I enclose for your signature an authority in the usual form empowering me to negotiate a loan with the Bank of the United States, if you approve of the terms which I had proposed & which have been accepted. The correspondence with the Bank is enclosed. If the Charter is not renewed, a loan to the same amount (3,750,000 dollars) must be negotiated in 1811, to repay this. If the Charter is...
My Son Madison is now about nineteen years of age. He has lived the last three years in a retail Store in Fredericksburg. Free from every natural prejudice I beleive I may say he is a very promising young Man. I wish this fall to get him in a whole sail store in New York. For the first year I would pay his board and find him his cloths, & as I have no acquaintances in New York I find...
Letter not found. 28 May 1810. Acknowledged in Smith to JM, 14 July 1810 . Makes inquiries about the surveys of Lafayette’s Louisiana lands.
You will without doubt, upon opening my letter of the 26 th instant , be much supprised at my unbounde request, indeed my mind is much altered from what it was when I poot my letter of the 26 th instant into the post office I am sensible that my request was much more than I had any right to suspect from any one,—but sir if you will comply with the following request, you will much oblige one...
Yrs of the 23. I rec d yesterday. I find you had not rec d my second letter from Richm d of the 20 th —To that I daily expect your reply. I inclose an acco t which you will return to me. The bills under date of Sept 1769 drawn by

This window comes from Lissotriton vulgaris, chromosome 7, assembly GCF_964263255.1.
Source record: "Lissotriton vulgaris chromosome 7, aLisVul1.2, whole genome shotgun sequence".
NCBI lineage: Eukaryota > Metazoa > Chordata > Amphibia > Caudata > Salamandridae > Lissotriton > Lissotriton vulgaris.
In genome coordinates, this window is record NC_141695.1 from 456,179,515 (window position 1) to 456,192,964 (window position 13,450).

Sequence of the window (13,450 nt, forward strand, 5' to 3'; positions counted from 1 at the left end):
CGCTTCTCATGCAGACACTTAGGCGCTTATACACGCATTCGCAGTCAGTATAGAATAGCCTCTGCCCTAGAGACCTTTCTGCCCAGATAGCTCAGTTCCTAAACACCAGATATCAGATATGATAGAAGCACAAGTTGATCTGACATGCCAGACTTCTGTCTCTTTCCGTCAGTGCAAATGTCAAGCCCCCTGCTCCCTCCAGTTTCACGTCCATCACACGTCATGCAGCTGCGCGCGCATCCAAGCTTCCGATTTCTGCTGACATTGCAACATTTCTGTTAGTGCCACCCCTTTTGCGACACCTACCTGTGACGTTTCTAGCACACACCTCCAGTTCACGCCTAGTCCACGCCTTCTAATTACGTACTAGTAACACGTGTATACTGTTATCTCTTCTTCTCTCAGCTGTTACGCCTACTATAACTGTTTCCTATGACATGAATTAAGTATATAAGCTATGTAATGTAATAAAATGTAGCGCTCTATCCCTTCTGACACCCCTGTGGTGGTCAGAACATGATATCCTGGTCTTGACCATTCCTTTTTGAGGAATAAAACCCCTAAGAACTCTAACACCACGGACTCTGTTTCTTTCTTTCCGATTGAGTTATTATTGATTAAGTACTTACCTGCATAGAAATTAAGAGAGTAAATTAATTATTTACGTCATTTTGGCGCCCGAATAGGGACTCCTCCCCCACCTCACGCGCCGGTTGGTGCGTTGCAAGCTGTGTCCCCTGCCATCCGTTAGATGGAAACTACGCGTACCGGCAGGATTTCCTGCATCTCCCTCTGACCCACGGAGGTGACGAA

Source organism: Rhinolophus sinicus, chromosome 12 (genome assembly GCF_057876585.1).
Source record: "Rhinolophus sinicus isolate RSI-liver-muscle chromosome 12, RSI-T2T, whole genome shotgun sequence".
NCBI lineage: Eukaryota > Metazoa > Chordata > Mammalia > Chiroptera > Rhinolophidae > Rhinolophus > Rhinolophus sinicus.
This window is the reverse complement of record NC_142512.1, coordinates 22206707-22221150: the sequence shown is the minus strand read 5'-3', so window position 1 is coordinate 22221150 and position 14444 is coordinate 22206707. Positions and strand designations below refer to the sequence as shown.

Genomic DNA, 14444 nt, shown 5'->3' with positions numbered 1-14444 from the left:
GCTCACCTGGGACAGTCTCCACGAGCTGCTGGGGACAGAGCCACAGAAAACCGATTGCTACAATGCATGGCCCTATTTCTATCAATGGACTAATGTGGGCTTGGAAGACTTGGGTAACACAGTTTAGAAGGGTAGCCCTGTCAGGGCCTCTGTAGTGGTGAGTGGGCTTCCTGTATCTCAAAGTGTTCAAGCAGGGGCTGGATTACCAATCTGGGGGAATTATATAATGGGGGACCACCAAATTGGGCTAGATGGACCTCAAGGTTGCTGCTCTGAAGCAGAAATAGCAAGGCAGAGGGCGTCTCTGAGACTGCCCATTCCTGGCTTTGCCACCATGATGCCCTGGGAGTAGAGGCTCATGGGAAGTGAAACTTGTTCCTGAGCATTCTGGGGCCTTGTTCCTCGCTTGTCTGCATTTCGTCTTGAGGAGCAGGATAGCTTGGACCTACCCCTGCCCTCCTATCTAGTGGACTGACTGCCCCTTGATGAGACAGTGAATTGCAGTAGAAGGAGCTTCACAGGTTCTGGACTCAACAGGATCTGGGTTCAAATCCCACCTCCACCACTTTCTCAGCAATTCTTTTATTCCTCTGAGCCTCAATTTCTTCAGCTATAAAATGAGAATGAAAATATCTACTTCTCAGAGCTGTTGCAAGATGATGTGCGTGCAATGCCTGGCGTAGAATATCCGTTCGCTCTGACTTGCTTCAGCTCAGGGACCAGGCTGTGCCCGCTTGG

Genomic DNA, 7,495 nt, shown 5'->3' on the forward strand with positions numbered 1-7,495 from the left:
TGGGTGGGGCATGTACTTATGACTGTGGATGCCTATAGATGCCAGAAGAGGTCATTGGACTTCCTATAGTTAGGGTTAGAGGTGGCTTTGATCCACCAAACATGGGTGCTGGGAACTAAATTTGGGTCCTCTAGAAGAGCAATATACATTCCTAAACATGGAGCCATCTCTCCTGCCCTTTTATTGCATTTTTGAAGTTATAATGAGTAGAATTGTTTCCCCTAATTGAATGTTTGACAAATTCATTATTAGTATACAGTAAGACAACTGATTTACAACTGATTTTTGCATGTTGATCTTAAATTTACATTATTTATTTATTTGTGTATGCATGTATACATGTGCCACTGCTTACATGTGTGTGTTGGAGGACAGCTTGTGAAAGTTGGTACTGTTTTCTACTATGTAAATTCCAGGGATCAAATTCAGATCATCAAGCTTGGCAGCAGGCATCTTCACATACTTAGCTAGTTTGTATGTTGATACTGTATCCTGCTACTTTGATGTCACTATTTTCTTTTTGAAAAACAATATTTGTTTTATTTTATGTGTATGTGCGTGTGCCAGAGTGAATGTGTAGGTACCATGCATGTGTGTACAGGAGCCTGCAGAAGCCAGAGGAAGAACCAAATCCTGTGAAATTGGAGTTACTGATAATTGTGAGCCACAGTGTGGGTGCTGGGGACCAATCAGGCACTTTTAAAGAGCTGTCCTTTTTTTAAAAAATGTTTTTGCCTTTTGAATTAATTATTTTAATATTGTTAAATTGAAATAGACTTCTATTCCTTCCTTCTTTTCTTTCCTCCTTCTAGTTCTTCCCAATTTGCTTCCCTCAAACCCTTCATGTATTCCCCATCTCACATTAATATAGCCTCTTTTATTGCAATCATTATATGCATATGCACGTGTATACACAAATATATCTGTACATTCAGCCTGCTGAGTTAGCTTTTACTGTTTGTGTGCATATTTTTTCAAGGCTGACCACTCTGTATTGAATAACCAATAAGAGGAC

Having been obliged to purchase corn this year to the amount of 1200.D and great engagements on that account becoming due at our next court & from thence to the 1 st of July , I had otherwise arranged with mr Higginbotham to whom your last year’s rent had been destined, so as to avail myself of it for these pressing calls. and I counted on the reciept of it not only from the advanced season of...
In the years 1796. & 1797. while living at home, I had considerable dealings with you in the article of salt fish, and recollect that I was well satisfied with those dealings. I am now returned to the same situation, and to the same occasion of procuring supplies of that article, and perhaps on a larger scale. my wants would perhaps go to about a dozen barrels a quarter. I should hope from the...
My Son entrusted to me, the Care of procuring & forwarding to You, four Volumes of Syms’s Embassy to Pegue including the Drawings. I hope you will receive them safe by the Mail. After your Perusal, the Secretary of State, will be so good, as to take Charge of, & return these Volumes to me, as they are obtained from a private Library. My Son sailed for Calcutta the 24h Instant. With Sentiments...
Ca. 26 May 1810. Discusses the need to encourage American manufactures and encloses some observations on a treasury report on the same subject. Lists merchandise now imported that might be produced in America (linen, iron, hemp, liquors), since European sources are likely to be cut off by war. Also stresses the need to encourage manufactures that will supply the means of national defense....
Letter not found. 26 May 1810. Acknowledged in Duplantier to JM, 21 July 1810 . Makes inquiries about the surveys of Lafayette’s Louisiana lands.
after long consideration I have concluded to ask of you a favour, which at present I see no way to repay, my present situation is in a retail store in this town and after takeing every advantage that is to be derived by it into consideration, I think it of little consequence to me compaired with the advantage which I might derive from some other situation, but as I never had an education...